Eoghan’s road to Wageningen was long and windy. From studying biomedical sciences in his Bachelor, to contemplating medical school, to working in pharmacies across different neighbourhoods of Dublin, and then in a pharmaceutical start-up in the East Coast of Ireland, quitting that “fucking boring job”, only to be helicoptered off a mountain after breaking his leg on his “I’m free!” skiing trip which put him on bed rest for several months, deciding to become a pilot but then realising that as a pilot, “All you’re really doing is polluting the planet and flying people lucky enough to do so”, pushing him to finally come to Wageningen for a Master’s in Environmental Sciences, a decision he has never regretted. His first month wasn’t easy though. While he says getting Covid-19 in his first weeks in Wageningen was minor compared to the things he dealt with before arriving, it did confine him to his room for a good ten days. His coughing was so bad – it interrupted the sexy time of a couple next door. When he finally got his freedom back, he went out with the Irish gang, but with one pint of Guinness too many, he fell off his bike on his way home, right onto his face. His bike was so destroyed that he could not even wheel it home, so he abandoned it, walked home, washed his face and went to bed. The next morning, very concussed, he woke up with blood all over his pillow and decided to head to the hospital with a taxi. His face was so bruised and swollen that he couldn’t see from one eye, and had to get his eyebrow stitched up. And as if things couldn’t get any better, as he left the taxi, his keys fell from his lap and down into the storm drain.
“So you’ve messed your face up and you’ve had Covid – I would have gone home by now. Why are you still smiling?” is a question Eoghan got after all that. He admits that he was very, very close to getting on a flight and leaving, but he powered through and things got better. “There are silver linings to every story” he says.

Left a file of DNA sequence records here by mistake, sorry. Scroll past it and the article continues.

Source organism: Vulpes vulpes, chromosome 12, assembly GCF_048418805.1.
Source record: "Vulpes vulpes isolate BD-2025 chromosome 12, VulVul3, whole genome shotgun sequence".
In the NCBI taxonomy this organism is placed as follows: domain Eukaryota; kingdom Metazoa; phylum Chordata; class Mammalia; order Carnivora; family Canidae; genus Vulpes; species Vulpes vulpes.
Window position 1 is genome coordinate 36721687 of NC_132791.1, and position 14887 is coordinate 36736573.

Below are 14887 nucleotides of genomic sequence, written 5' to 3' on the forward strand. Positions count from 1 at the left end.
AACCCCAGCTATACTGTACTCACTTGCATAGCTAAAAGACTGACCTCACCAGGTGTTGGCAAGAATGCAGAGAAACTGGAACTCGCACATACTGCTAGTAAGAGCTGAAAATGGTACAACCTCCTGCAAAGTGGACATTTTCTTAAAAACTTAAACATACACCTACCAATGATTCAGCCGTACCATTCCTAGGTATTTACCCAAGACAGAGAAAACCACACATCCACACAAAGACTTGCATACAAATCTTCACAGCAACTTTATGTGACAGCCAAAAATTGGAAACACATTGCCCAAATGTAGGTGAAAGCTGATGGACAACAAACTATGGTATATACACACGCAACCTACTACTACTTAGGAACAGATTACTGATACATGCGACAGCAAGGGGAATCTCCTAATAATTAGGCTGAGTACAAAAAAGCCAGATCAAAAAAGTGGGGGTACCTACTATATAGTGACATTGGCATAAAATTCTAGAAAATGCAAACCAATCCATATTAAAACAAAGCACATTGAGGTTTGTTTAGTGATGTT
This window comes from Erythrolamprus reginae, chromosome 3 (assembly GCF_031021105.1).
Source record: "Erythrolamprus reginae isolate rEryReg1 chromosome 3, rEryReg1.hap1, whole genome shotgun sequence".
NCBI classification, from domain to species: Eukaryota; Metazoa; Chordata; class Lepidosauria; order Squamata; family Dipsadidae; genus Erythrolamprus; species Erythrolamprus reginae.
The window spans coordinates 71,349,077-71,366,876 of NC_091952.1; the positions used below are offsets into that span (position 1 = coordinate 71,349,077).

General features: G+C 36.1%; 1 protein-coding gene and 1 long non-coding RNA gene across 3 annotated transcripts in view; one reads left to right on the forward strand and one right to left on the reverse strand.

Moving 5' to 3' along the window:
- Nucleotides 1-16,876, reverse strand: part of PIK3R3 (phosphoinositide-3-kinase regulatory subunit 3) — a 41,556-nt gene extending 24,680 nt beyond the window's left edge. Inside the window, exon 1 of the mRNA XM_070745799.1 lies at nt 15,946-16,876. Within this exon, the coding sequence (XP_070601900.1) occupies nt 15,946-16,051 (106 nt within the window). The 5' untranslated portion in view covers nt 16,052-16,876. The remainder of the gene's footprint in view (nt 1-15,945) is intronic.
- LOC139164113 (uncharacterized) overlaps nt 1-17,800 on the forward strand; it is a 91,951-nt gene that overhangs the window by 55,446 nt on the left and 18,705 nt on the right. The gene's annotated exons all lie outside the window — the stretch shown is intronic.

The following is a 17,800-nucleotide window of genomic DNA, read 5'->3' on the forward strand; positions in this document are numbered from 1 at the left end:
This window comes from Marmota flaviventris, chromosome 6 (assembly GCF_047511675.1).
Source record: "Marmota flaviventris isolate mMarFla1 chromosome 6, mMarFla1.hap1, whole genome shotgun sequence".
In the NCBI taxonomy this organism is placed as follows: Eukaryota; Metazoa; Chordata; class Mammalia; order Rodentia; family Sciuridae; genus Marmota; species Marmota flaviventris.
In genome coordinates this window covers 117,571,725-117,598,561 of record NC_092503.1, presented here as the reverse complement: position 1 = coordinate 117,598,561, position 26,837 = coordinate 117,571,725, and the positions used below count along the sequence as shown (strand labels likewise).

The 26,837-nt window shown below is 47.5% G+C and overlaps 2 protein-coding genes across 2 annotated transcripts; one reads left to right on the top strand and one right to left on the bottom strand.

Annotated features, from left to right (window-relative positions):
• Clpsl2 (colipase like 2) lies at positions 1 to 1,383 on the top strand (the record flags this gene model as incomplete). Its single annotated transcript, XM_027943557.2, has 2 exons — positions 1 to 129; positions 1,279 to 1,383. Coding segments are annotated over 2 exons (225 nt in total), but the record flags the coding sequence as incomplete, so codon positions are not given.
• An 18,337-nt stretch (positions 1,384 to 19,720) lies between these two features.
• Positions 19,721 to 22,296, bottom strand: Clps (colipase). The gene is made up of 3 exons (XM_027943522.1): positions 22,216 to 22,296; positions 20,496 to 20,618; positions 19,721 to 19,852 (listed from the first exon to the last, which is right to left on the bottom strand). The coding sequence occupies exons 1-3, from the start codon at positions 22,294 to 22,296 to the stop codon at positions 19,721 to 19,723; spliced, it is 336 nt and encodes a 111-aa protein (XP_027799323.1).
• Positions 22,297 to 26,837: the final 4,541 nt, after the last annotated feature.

Dodo started his Master’s in Climate Studies in September. He arrived in Wageningen in August for the AID with nothing more than a tent to sleep in, having always enjoyed backpacking and camping. Little did he know, he was getting himself into a massive housing crisis, and the tent life would continue into September.
With no room found by the beginning of term, he set up his tent on a field in Droevendaal following the recommendation of a friend he’d made during the AID. His camping spot is known to some as ‘Rex’s old room’, ‘Paradise walk’ or the ‘Field of weeds’. As soon as he arrived, residents of 69 welcomed him, inviting him to eat with them and use their home as he needed. He quickly packed up his tent, bouncing around rooms that were free for a few days, before sharing a room with another student for a month.
Over a month in, Dodo finally got himself a permanent
room. “I feel like I’ve been running a wonderful but socially exhausting marathon. In Droev, that’s a really nice thing; there are so many peculiar and loving individuals that draw your attention and make you want to meet even more people; but at the same time that can be very exhausting since I had no time to process everything. Now I feel like I am finally slowing down and finding a rhythm”. Now that he is inside and dry, Dodo has been able to develop the photos he took during his first month’s adventures. Here is an impression of the home that gave him good nights’ sleep during his first days in Wageningen.